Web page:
Eviction should be a last resort for the Housing Executive and housing associations.
They should only evict you if other ways to sort out the problems in your tenancy failed.
Your landlord will follow a different process to end your tenancy if
- you are an introductory tenant in the first 12 months of your trial tenancy, or
- they think you've abandoned the property and aren't living in it.
Other ways to sort out problems in your tenancy
Your landlord should help you if you're having problems in your tenancy.
Before starting legal action to evict you for owing rent, your landlord should
- encourage you to get money and debt advice
- help you to manage your budget
- work out a payment plan to let you pay back what you owe
Before starting legal action to evict you for antisocial behaviour, your landlord should
- investigate any complaints against you
- use its antisocial behaviour policies to try to sort out the problem
Your landlord should contact social services before starting the eviction process if
- there are children in your home, or
- there are any vulnerable adults in your home.
Finding out about an eviction
Your landlord has to write to tell you if they decide to evict you.
They have to send you a letter, called a notice seeking possession.
This notice will give you 28 days to move out of the property. But, you don't have to leave just because you got this notice. Your landlord still has to take you to court.
Contact our helpline if you get a notice seeking possession from your landlord.
Getting a court date for eviction
Your landlord can ask the court for a date for a hearing once the 28 days in your notice pass. They can ask for a court date sooner if you've been accused of antisocial behaviour.
Your landlord has to ask for a court hearing within 12 months of you getting the notice.
Your landlord can take you to
- county court if they want to end your tenancy
- magistrates court if they just want to get the rent you owe.
Eviction hearing at court
The judge will look at your landlord's paperwork. They will ask to speak to you and to your landlord.
The judge can order you to leave your home if
- your landlord has followed the proper legal process and
- you've broken the terms of your tenancy agreement, and
- the judge thinks it's reasonable to evict you
But, the judge can also
- dismiss the case
- postpone the case to a later date
- allow you to keep living at your home as long as you agree to certain conditions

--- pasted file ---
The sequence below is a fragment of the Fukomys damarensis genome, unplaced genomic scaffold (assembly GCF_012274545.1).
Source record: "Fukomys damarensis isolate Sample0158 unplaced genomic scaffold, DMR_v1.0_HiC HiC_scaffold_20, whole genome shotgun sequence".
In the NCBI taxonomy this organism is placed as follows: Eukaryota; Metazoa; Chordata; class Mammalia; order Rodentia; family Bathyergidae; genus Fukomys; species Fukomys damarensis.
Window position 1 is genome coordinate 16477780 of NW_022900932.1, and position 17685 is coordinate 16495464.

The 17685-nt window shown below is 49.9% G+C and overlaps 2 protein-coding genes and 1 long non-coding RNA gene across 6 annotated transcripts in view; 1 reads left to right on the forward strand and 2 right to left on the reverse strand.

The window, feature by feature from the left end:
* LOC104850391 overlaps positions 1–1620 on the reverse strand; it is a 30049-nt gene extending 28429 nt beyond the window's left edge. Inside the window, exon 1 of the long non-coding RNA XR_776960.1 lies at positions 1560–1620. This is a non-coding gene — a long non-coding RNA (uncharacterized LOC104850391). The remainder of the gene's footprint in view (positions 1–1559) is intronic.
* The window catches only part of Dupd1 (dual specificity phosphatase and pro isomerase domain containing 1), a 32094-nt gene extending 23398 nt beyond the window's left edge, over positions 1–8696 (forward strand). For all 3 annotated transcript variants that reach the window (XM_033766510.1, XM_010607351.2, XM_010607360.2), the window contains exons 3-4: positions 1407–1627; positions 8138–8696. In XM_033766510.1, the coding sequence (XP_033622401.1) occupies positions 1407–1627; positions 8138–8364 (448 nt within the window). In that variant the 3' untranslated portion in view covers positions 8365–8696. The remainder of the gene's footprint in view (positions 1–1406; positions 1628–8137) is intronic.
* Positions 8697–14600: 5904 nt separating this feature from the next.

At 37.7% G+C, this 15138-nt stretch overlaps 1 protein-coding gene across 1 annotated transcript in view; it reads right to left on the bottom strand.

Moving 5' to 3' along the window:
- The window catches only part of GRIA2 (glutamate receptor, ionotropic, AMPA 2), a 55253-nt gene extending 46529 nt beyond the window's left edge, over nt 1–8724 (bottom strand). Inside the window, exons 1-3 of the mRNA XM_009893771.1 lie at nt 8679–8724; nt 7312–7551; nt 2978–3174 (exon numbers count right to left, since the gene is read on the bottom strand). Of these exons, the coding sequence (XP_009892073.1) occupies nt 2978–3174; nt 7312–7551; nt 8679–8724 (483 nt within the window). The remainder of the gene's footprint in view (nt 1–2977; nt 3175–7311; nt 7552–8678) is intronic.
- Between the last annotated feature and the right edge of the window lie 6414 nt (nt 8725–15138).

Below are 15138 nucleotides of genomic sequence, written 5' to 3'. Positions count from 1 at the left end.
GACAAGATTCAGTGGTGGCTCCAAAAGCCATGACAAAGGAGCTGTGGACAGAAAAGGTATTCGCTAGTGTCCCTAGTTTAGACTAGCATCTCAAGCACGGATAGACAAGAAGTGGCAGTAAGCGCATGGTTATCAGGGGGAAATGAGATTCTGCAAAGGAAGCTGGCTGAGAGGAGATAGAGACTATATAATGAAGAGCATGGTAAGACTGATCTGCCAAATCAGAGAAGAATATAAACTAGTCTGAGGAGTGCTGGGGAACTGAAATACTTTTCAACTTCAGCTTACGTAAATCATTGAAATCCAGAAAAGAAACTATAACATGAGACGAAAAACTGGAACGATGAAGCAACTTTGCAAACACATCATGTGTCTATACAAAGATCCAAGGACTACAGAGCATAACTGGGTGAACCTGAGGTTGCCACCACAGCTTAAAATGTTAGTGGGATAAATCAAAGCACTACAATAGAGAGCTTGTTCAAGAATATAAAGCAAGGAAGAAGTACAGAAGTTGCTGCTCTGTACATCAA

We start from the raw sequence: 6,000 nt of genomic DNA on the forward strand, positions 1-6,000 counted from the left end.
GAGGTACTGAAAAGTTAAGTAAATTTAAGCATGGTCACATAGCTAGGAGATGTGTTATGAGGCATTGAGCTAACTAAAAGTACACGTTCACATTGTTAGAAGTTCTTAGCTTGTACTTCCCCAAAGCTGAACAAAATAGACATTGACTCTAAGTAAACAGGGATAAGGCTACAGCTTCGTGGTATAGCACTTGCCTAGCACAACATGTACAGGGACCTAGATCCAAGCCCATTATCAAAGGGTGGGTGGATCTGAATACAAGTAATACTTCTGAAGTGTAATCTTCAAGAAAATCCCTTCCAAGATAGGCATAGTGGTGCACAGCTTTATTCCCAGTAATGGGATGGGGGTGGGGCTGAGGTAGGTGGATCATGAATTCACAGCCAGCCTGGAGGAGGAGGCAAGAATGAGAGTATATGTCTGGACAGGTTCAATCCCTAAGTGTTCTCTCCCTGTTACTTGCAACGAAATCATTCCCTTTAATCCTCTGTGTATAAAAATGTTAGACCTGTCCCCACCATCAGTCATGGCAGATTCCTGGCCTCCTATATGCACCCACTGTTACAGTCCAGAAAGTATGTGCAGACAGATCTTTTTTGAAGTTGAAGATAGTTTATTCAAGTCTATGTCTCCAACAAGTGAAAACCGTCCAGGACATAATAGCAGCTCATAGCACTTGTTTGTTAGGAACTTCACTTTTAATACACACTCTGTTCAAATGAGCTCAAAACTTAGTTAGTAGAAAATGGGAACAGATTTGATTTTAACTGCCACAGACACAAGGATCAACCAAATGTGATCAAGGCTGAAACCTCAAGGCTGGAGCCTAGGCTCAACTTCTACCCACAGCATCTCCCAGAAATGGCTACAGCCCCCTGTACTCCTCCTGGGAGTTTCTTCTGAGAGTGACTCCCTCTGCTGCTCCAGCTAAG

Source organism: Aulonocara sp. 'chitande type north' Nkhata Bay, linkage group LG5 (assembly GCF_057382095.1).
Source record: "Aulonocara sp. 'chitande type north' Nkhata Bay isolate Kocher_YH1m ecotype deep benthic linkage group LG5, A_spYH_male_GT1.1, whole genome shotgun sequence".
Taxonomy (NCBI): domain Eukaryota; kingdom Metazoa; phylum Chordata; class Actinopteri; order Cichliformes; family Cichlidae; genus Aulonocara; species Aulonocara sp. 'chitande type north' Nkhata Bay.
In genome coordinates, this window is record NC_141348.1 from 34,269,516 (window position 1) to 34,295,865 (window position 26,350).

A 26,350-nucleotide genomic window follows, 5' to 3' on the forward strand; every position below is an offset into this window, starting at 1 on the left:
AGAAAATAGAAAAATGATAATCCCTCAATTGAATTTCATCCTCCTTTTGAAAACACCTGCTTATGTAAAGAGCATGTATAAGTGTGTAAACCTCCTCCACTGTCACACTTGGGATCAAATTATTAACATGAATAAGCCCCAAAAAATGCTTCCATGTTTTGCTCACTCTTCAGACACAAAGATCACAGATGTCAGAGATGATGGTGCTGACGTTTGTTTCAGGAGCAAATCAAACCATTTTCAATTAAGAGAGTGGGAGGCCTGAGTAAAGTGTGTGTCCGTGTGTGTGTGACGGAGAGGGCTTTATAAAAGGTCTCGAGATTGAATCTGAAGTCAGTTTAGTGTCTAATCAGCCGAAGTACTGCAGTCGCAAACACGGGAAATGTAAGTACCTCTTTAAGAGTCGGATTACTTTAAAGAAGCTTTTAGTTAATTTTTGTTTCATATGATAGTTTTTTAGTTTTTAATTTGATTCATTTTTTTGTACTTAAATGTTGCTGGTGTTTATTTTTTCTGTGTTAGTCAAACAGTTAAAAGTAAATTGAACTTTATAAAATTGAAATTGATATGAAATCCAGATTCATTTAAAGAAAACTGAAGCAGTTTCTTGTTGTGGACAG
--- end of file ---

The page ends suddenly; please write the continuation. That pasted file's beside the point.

You can have an adviser or solicitor at court with you.
Contact our helpline if you have to go to court. We may be able to send an adviser to help you.
What to expect at court eviction hearings
These days, most court hearings are online, but some will happen in the courthouse. Your letter from the court will tell you whether your hearing is in person or online.
Both in-person and online county court hearings are public. This means anyone can sit in on a hearing. Your case will be one of many the judge will deal with that day.
Your case will be listed as your landlord versus your name. The clerk will call your case when the judge is ready to speak to you. You need to be in court or logged in on your computer from the time on your court letter. You then wait to hear your case called.
The judge will explain the process to you. Your landlord will send a solicitor or housing officer. They will speak to the judge first.
The judge will then ask you some questions. Make sure to tell the judge
- any reasons that explain why you broke your contract
- any changes that mean you won't break the contract again
- any particular difficulties you, or anyone else in the home, has that would make it difficult to move home.
Getting help at court hearings
Housing Rights sends advisers to court to help people who are being evicted because of unpaid rent. Our adviser may come up to you on the day of your hearing to ask if you want help.
Contact our helpline if you’d like help with your hearing.
Making an agreement at court
You can stay in your home if you and your landlord make an agreement about your future behaviour.
You should always get advice before agreeing to these conditions. If you break the conditions, you will lose your home. It’s important to make sure that you can stick to these agreements.
The judge's decision
The judge can make different decisions about your case. Their decision is based on the evidence and on what the law says. The judge can decide to
- make a possession order, meaning your right to live in the tenancy will end
- make a stayed possession order, meaning you can keep living in your home as long as you stick to certain conditions
- postpone the case to a later date, maybe to allow you time to get advice
- dismiss the case.
If you don’t understand the decision, ask the judge to explain what it means.
After the court hearing
The court will send you a copy of any order the judge made. You should get this within a month of your hearing.
You'll get a date to move out if the judge made a possession order and didn't stay or suspend this. You'll need to find a new home. You can
- ask the Housing Executive for help
- look for a private property to rent
Contact our helpline for advice if you have to move out.
Your landlord can "enforce" the possession order if you don't move out. This means taking you to another court, called The Enforcement of Judgments Office.